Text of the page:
On the 13th of July 2016 China's State Administration of Taxation (‘SAT’) released Bulletin 42 that contains the new transfer pricing documentation rules. Since it will have a far-reaching impact on taxpayers, it is of great importance to be aware of the content and effects of these (partly) new rules. In principle, all multinational companies engaged in cross-border, related-party transaction can expect to be significantly affected by the transfer pricing documentation requirements in Bulletin 42. An exception has been made for multinational companies that are engaged in purely domestic related-party transactions.
Interview with PTL Group HR & Admin Manager--Jasper Zhang
Jasper Zhang, a professional HR and Admin expert, joined PTL Group in 2011. Jasper has intensive experience in recruitment, HR management, payroll, KPI evaluation and various admin and mass layoff projects.
Q: What do newcomers and foreign companies coming to China need to learn before they start to hire employees here?
A: I think that there are two things foreign companies need to learn before they start to recruit their local employees: the Chinese Labor Contract Law and the C&B (Compensation & Benefit) system. For the C&B system in China, foreign employers should keep in mind that, conventionally, Chinese employees will always ask for something more than gross salary, e.g. a transportation allowance. So when checking with a Chinese candidate what their current income is remember to also ask about the salary package on top of the gross salary. In addition, you also need to understand the social benefits and housing system in China. By doing so, you will understand the total employer cost to you to hire this candidate.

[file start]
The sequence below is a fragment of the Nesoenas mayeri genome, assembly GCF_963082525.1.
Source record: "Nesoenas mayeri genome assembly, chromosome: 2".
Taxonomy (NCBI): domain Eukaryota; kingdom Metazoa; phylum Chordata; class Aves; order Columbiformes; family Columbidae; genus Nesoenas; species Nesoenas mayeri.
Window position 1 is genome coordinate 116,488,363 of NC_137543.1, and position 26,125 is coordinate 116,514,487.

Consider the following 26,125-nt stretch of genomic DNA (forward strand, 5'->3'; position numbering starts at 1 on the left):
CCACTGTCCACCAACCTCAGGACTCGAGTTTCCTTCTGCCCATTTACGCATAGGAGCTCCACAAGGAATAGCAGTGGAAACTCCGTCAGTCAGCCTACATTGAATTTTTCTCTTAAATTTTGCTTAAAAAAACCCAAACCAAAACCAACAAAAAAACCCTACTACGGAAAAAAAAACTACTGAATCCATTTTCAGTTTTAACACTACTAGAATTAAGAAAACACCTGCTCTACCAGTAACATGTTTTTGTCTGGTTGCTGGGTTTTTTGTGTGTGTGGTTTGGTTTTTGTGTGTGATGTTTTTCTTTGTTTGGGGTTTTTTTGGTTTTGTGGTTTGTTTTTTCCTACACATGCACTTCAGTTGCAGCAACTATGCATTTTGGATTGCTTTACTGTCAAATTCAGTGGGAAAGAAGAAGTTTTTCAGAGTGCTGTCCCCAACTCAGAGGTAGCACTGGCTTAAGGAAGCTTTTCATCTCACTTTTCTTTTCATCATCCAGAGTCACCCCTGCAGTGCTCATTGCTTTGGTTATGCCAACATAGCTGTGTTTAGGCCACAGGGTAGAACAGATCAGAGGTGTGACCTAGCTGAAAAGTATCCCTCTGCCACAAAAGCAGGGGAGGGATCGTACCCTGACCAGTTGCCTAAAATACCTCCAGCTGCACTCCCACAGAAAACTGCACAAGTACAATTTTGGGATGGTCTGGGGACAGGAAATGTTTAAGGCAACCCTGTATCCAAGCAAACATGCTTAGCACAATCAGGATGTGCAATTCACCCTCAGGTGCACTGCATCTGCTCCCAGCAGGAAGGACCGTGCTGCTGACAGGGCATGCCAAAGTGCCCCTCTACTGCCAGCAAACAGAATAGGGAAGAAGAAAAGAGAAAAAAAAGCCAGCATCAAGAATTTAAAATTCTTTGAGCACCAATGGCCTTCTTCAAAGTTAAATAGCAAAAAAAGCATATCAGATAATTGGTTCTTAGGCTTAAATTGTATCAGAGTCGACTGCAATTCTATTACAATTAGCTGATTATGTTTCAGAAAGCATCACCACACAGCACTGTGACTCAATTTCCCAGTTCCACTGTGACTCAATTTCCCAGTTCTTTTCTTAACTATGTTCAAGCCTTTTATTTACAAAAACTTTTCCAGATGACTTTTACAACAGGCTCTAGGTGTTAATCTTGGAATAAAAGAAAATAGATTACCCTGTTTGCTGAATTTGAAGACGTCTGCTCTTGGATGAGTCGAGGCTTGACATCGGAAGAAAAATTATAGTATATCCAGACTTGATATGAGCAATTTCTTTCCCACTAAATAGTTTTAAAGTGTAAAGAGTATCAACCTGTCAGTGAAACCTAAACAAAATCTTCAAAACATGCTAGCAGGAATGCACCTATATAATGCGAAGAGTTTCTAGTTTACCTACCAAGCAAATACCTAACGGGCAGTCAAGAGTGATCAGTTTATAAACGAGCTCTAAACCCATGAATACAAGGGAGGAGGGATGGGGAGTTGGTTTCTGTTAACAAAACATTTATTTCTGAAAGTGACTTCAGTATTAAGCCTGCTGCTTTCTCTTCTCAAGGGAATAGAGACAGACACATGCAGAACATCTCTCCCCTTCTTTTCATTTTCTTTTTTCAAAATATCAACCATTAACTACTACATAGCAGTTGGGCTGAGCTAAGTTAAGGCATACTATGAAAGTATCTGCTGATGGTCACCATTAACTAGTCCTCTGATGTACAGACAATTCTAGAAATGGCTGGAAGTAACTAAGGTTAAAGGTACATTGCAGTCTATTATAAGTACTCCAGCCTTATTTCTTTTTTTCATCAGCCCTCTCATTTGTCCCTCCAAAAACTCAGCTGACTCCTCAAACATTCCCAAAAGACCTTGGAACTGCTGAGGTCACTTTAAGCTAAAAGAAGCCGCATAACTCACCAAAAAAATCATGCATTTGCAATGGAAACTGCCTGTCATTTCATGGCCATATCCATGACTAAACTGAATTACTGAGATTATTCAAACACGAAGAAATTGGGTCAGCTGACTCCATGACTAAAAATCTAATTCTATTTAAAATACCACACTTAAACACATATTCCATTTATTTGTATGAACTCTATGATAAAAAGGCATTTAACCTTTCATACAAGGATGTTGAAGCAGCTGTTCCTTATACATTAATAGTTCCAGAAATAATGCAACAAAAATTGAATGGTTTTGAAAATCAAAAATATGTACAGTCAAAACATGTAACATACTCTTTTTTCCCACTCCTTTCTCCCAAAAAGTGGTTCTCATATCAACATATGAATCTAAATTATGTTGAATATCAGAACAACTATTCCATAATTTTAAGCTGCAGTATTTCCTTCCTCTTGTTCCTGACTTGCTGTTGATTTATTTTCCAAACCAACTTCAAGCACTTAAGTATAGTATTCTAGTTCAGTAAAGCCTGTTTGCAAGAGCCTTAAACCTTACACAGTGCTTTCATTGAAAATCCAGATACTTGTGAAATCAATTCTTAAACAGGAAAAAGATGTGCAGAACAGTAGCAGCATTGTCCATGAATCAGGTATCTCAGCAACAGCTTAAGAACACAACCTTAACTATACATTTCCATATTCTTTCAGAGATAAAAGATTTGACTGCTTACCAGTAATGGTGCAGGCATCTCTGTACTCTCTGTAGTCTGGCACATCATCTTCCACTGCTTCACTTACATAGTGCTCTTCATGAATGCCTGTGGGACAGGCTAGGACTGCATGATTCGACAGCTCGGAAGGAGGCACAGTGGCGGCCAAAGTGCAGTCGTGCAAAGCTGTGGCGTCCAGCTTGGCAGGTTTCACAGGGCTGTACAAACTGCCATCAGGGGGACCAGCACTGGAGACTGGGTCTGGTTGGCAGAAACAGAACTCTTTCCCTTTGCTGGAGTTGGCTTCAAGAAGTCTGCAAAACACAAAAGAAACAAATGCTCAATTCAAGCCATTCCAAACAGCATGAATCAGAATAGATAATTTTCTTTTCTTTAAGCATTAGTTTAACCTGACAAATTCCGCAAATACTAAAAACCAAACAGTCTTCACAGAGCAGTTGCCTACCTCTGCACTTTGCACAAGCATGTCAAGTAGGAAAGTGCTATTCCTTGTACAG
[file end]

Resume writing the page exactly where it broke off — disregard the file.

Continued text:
There are several forms needed to end a labor contract in China and each one of them has its own set of terms and rules; how the employer can end the contact, how the employee may quit, and how the severance payment should be calculated. These are some of the issues we have included in this brief guide to help you assess the termination terms in Chinese employment contracts.
CHANGES IN REGULATION
Doing business in China is becoming easier and more appealing for foreign companies now that the WFOE set-up process has been simplified.
In early September a new set of rules were released to ease the burden on the business environment within China by reducing bureaucracy and increasing transparency. The rules specifically support Foreign Invested Enterprises (FIEs) and took effect from October 1st 2016. Among the amendments in the law, it was decreed that Ministry of Commerce (MOFCOM) approval will no longer be required; instead only online filing will be needed. However it is important to note that this will only apply to those businesses not listed on the negative list.